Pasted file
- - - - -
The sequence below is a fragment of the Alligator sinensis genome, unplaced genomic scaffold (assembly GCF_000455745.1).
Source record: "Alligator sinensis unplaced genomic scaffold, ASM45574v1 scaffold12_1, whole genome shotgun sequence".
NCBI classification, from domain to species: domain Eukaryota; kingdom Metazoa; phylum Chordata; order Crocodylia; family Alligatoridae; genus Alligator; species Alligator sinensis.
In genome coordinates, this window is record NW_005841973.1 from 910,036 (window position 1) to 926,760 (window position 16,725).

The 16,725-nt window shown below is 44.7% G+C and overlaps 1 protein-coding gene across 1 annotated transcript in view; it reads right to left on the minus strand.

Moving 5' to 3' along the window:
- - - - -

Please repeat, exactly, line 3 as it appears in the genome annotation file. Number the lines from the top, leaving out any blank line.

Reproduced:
NCBI classification, from domain to species: domain Eukaryota; kingdom Metazoa; phylum Chordata; order Crocodylia; family Alligatoridae; genus Alligator; species Alligator sinensis.